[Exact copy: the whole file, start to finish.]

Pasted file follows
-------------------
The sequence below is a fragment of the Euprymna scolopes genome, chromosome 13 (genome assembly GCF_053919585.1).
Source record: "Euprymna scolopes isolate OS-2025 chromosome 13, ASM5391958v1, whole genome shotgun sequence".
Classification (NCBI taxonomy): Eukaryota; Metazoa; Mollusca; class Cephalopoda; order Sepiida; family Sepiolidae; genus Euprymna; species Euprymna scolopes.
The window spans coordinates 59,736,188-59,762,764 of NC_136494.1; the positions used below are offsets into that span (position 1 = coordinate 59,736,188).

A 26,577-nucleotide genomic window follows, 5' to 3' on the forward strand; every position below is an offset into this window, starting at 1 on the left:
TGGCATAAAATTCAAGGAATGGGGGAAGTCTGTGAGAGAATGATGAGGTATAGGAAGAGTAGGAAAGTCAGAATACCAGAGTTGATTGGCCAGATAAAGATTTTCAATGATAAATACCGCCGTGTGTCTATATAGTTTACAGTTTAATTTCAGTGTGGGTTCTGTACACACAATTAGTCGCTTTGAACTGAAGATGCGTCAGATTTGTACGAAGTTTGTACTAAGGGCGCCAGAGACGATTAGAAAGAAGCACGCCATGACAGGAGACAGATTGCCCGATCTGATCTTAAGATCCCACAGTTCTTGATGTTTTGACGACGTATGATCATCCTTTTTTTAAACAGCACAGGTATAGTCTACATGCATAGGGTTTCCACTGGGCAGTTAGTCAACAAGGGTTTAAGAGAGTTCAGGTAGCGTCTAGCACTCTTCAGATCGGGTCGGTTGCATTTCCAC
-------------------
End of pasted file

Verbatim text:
The sequence below is a fragment of the Euprymna scolopes genome, chromosome 13 (genome assembly GCF_053919585.1).
Source record: "Euprymna scolopes isolate OS-2025 chromosome 13, ASM5391958v1, whole genome shotgun sequence".
Classification (NCBI taxonomy): Eukaryota; Metazoa; Mollusca; class Cephalopoda; order Sepiida; family Sepiolidae; genus Euprymna; species Euprymna scolopes.
The window spans coordinates 59,736,188-59,762,764 of NC_136494.1; the positions used below are offsets into that span (position 1 = coordinate 59,736,188).

A 26,577-nucleotide genomic window follows, 5' to 3' on the forward strand; every position below is an offset into this window, starting at 1 on the left:
TGGCATAAAATTCAAGGAATGGGGGAAGTCTGTGAGAGAATGATGAGGTATAGGAAGAGTAGGAAAGTCAGAATACCAGAGTTGATTGGCCAGATAAAGATTTTCAATGATAAATACCGCCGTGTGTCTATATAGTTTACAGTTTAATTTCAGTGTGGGTTCTGTACACACAATTAGTCGCTTTGAACTGAAGATGCGTCAGATTTGTACGAAGTTTGTACTAAGGGCGCCAGAGACGATTAGAAAGAAGCACGCCATGACAGGAGACAGATTGCCCGATCTGATCTTAAGATCCCACAGTTCTTGATGTTTTGACGACGTATGATCATCCTTTTTTTAAACAGCACAGGTATAGTCTACATGCATAGGGTTTCCACTGGGCAGTTAGTCAACAAGGGTTTAAGAGAGTTCAGGTAGCGTCTAGCACTCTTCAGATCGGGTCGGTTGCATTTCCAC